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Editorials

  • Questions should have been asked two years ago

    As the Williston City Planner and members of the Community Redevelopment Agency (CRA) addressed the elephant in the room last week about the property owners' intent concerning backdoor beautification that abuts Block 12, we couldn't help but ask ourselves, "Why now?"

  • City picks up the gauntlet

    Six months ago we challenged the city of Williston to take a little pride in its own properties before mandating its residents do the same.

    Over 60 years of weather and neglect marred the faces of two prominent city properties – city hall and its annex.

    Chipped, flaking paint; mildewed facades and the absence of landscaping created eyesores in our midst.

    Those of us who live here saw the deterioration day in and day out. We saw it so often, we soon became complacent about it and in time, immune to it.

  • Pride begins at city hall

    If leadership begins at the top, then the drive to make Williston a more attractive city must begin at city hall.

    Civic groups and individuals alike have picked up the gauntlet to clean up Williston. Two of the city council's appointed committees, the Community Redevelopment Agency and Board of Adjustments and Code Enforcement have put in countless hours to make Williston better, prettier.

    And what has the council and staff done to beautify its own property?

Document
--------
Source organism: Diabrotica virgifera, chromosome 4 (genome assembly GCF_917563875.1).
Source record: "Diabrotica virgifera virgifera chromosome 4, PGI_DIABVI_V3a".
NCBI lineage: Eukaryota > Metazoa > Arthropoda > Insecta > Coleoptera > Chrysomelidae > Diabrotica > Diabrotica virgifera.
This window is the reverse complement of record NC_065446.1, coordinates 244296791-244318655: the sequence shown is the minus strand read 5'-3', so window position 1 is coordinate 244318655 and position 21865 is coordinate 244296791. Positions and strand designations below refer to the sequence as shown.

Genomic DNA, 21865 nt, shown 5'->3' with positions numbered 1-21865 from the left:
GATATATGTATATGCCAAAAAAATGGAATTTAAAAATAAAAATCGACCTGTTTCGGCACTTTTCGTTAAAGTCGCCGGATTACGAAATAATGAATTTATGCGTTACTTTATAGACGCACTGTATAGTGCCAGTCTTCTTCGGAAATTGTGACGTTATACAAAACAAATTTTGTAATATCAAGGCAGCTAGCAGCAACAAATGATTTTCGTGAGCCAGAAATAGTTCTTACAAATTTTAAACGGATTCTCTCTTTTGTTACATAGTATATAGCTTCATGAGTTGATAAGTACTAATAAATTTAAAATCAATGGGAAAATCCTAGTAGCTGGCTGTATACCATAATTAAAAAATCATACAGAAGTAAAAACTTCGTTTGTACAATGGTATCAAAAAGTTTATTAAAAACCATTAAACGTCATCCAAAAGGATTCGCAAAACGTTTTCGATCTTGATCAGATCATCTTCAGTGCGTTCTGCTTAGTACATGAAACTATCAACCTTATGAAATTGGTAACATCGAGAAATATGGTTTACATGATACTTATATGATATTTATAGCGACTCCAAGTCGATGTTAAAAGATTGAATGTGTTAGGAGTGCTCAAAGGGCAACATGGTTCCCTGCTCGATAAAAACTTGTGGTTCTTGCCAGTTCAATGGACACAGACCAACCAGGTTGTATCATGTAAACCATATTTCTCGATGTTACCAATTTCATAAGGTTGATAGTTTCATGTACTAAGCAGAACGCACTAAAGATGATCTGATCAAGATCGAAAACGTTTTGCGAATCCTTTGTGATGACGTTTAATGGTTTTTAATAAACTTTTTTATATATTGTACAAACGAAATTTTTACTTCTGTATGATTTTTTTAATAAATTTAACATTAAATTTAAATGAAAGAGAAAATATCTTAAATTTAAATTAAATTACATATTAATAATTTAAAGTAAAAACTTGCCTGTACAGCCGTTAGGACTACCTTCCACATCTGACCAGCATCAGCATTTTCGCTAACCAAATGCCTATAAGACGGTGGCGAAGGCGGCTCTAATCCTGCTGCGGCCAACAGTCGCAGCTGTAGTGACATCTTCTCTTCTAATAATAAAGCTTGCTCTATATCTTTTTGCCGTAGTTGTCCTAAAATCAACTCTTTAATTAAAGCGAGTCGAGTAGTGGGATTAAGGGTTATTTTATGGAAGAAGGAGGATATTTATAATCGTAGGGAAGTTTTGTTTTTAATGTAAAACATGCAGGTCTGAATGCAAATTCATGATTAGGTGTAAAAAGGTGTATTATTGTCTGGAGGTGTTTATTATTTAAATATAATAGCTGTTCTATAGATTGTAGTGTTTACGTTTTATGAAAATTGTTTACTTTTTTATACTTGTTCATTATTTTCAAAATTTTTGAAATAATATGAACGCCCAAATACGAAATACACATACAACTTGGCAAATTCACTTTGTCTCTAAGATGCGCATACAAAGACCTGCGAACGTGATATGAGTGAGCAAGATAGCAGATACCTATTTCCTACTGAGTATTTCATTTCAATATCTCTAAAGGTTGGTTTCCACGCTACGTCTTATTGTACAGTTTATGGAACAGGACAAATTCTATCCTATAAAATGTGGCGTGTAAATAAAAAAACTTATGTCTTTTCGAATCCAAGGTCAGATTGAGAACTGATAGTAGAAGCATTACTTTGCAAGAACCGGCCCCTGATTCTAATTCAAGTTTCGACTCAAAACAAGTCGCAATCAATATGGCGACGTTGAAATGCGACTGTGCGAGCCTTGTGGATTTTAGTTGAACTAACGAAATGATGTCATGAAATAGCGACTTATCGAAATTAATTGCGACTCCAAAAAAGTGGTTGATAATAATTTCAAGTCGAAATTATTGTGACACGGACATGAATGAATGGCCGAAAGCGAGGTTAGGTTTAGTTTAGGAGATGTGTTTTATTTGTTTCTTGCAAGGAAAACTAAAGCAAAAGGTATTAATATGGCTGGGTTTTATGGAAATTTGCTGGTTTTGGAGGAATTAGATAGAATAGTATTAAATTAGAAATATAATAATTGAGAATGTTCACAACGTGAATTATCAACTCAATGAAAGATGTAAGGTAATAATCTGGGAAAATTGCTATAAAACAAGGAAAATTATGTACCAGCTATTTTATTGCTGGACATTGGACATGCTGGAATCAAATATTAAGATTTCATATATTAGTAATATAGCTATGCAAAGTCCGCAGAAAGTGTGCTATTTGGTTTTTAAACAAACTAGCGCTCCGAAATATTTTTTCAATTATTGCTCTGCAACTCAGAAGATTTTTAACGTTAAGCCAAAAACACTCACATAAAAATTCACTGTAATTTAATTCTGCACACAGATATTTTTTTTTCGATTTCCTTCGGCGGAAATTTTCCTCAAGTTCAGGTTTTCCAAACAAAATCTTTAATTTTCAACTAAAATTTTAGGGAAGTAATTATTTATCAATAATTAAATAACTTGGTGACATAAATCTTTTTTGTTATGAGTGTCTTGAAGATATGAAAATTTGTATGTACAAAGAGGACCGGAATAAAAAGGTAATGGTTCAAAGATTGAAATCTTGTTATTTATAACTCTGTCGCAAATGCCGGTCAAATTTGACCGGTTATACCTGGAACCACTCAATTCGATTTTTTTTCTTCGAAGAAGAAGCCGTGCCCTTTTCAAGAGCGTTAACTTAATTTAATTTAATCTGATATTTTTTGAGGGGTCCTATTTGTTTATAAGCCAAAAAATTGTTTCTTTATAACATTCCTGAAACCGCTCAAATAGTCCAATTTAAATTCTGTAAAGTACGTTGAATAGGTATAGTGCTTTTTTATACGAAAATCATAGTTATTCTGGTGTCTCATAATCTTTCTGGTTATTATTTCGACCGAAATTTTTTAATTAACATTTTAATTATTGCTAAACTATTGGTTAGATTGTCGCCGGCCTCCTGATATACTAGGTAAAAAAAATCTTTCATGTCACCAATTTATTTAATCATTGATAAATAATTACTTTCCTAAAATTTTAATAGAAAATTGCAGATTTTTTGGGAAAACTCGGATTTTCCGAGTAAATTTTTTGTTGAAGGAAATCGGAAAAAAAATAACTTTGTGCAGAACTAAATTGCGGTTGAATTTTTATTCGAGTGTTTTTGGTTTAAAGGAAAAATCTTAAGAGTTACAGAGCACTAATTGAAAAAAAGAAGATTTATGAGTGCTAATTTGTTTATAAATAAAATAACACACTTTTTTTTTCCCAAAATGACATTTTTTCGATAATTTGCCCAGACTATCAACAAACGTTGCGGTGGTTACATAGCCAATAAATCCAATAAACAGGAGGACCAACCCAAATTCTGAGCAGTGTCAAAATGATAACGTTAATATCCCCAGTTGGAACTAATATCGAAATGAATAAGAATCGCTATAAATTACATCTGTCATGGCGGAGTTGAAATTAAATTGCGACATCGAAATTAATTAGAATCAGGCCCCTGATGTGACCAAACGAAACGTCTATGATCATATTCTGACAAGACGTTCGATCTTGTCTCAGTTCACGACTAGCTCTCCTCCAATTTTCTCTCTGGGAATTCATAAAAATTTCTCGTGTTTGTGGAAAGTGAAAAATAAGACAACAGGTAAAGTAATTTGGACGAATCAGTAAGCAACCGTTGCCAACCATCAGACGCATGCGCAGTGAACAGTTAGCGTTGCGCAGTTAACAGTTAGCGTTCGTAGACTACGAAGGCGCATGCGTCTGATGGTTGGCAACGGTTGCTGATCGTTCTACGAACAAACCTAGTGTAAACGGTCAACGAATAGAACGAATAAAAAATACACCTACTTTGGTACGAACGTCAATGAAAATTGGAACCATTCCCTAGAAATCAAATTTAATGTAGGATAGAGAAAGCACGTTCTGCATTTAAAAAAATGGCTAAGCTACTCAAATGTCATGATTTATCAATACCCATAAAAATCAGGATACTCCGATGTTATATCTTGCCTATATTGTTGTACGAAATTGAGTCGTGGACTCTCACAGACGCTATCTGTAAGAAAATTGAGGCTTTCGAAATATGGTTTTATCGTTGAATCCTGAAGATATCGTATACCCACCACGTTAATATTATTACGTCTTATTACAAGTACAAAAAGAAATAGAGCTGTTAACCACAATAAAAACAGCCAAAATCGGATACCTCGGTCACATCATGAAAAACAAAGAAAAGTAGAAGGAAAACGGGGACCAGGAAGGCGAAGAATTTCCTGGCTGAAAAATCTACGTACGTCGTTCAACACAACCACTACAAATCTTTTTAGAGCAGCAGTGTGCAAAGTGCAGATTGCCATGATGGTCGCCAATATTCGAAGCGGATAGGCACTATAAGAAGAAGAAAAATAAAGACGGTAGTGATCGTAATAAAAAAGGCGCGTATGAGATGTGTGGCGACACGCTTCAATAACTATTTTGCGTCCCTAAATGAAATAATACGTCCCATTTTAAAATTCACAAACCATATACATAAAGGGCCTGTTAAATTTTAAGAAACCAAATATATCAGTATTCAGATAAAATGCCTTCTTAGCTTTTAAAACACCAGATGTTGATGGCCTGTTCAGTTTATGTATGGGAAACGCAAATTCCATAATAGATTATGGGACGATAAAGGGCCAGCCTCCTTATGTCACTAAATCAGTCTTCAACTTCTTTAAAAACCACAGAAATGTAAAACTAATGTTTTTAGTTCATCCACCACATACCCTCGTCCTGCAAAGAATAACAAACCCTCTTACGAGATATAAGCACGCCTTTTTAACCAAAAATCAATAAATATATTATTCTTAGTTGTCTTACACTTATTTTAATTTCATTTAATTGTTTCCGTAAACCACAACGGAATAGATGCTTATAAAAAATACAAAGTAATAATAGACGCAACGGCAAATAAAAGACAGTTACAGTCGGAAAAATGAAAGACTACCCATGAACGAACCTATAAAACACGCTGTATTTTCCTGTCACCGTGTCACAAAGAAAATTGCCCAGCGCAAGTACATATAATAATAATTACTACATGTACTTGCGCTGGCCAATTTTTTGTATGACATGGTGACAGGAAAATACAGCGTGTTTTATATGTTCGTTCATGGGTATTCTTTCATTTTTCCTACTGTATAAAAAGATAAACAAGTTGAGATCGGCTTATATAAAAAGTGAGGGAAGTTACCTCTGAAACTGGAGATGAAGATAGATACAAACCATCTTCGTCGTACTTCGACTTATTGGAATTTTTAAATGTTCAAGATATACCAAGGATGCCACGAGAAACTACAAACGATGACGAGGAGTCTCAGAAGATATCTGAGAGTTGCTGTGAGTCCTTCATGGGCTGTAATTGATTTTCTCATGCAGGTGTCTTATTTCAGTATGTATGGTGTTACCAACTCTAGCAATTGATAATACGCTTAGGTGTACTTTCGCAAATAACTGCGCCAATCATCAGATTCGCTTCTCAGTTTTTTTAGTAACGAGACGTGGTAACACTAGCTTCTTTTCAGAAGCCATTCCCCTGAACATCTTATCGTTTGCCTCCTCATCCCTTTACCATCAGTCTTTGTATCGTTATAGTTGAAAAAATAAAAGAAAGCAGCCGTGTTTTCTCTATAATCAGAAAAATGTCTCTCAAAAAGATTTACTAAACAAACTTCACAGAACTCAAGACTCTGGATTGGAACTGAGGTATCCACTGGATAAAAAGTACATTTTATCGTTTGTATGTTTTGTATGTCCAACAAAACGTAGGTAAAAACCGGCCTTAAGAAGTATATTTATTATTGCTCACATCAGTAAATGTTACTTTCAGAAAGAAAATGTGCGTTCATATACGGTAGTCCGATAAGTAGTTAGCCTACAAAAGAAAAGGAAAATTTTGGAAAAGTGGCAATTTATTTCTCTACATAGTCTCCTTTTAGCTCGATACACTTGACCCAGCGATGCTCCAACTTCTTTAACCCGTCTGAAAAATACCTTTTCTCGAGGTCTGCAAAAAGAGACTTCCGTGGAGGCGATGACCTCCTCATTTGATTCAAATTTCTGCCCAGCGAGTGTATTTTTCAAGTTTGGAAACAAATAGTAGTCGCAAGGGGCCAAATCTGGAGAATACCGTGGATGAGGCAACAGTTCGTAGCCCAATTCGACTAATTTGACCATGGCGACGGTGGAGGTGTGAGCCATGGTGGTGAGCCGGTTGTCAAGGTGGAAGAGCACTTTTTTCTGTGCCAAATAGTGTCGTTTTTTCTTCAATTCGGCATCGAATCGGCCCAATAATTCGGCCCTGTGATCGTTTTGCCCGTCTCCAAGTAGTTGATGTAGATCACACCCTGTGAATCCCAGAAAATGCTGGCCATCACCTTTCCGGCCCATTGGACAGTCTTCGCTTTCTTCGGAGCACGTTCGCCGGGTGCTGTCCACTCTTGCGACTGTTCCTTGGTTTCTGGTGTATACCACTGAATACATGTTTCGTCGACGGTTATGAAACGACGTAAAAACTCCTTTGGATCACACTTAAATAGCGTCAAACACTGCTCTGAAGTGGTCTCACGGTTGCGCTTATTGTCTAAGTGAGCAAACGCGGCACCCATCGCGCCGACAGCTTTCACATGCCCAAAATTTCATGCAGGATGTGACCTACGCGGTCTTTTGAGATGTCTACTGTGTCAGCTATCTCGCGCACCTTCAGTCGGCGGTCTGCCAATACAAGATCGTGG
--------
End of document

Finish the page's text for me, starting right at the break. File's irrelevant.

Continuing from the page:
• Williston Civic Center ownership should not be a factor

     The news that a community center could become a reality has caused an excitement in Williston  that has been unparalleled in a long time.

    The once-in-a-generation opportunity has taken flight with dreams of a home for the arts, hopes for adult education advancements, visions for youth mentoring programs and a place for our senior adults to gather.

  • Honoring those who served

     

    The nation will observe Veterans Day this week, amid what seems to be an increasing movement to honor and respect those who serve and have served in America’s military.

  • Sean Mullins is an everyday hero

     For almost a dozen years – 11 in fact – the mentally challenged in our county have been able to rely on the resources they need, thanks in part to the Ride to Provide, a motorcycle ride with its funds going to Levy ARC, located in Otter Creek.

  • Enveloped in mystery, changed by magic

     

    The change was instantaneous and if it hadn't happened to me, I would have never believed it.

  • Shouldn't the punishment fit the crime?

     

    It's encouraging to know that after years of doing nothing, absolutely nothing, to enforce the codes it has on the  books regarding buildings and property, the city of Williston is finally taking a step in the right direction and taking some action to correct wrongs.

  • Your newspaper, your community, your life

     By Jim Zachary

  • Crabfest chaos has to stop now

     There’s a lot of good people in the community commonly called East Williston and Saturday those people became victims when violence took over an event that has long roots in the community–Crabfest.